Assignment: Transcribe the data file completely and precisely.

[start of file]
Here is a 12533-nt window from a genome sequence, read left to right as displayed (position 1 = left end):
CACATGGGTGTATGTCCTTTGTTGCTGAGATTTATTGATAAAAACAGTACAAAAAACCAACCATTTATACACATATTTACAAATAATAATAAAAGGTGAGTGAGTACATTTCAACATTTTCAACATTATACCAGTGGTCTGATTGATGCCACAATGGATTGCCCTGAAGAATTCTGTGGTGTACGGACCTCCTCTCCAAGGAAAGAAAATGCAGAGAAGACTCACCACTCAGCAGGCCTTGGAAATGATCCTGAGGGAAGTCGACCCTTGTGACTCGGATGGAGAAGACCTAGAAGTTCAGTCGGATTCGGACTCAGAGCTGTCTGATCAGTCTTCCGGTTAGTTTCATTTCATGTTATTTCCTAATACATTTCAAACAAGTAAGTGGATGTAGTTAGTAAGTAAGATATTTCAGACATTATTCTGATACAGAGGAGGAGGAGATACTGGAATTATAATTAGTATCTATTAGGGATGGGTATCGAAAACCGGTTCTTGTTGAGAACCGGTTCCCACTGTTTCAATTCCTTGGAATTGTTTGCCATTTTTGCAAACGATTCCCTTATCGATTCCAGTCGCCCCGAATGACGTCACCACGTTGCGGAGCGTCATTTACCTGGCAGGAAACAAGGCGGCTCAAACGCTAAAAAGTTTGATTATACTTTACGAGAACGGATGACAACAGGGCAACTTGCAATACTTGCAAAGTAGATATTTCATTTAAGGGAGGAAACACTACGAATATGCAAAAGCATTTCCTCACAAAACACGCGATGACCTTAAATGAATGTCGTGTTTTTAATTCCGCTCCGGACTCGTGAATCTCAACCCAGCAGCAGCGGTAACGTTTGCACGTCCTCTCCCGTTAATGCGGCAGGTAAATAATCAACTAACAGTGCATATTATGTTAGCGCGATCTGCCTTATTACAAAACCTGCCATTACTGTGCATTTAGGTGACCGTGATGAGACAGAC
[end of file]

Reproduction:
Here is a 12533-nt window from a genome sequence, read left to right as displayed (position 1 = left end):
CACATGGGTGTATGTCCTTTGTTGCTGAGATTTATTGATAAAAACAGTACAAAAAACCAACCATTTATACACATATTTACAAATAATAATAAAAGGTGAGTGAGTACATTTCAACATTTTCAACATTATACCAGTGGTCTGATTGATGCCACAATGGATTGCCCTGAAGAATTCTGTGGTGTACGGACCTCCTCTCCAAGGAAAGAAAATGCAGAGAAGACTCACCACTCAGCAGGCCTTGGAAATGATCCTGAGGGAAGTCGACCCTTGTGACTCGGATGGAGAAGACCTAGAAGTTCAGTCGGATTCGGACTCAGAGCTGTCTGATCAGTCTTCCGGTTAGTTTCATTTCATGTTATTTCCTAATACATTTCAAACAAGTAAGTGGATGTAGTTAGTAAGTAAGATATTTCAGACATTATTCTGATACAGAGGAGGAGGAGATACTGGAATTATAATTAGTATCTATTAGGGATGGGTATCGAAAACCGGTTCTTGTTGAGAACCGGTTCCCACTGTTTCAATTCCTTGGAATTGTTTGCCATTTTTGCAAACGATTCCCTTATCGATTCCAGTCGCCCCGAATGACGTCACCACGTTGCGGAGCGTCATTTACCTGGCAGGAAACAAGGCGGCTCAAACGCTAAAAAGTTTGATTATACTTTACGAGAACGGATGACAACAGGGCAACTTGCAATACTTGCAAAGTAGATATTTCATTTAAGGGAGGAAACACTACGAATATGCAAAAGCATTTCCTCACAAAACACGCGATGACCTTAAATGAATGTCGTGTTTTTAATTCCGCTCCGGACTCGTGAATCTCAACCCAGCAGCAGCGGTAACGTTTGCACGTCCTCTCCCGTTAATGCGGCAGGTAAATAATCAACTAACAGTGCATATTATGTTAGCGCGATCTGCCTTATTACAAAACCTGCCATTACTGTGCATTTAGGTGACCGTGATGAGACAGAC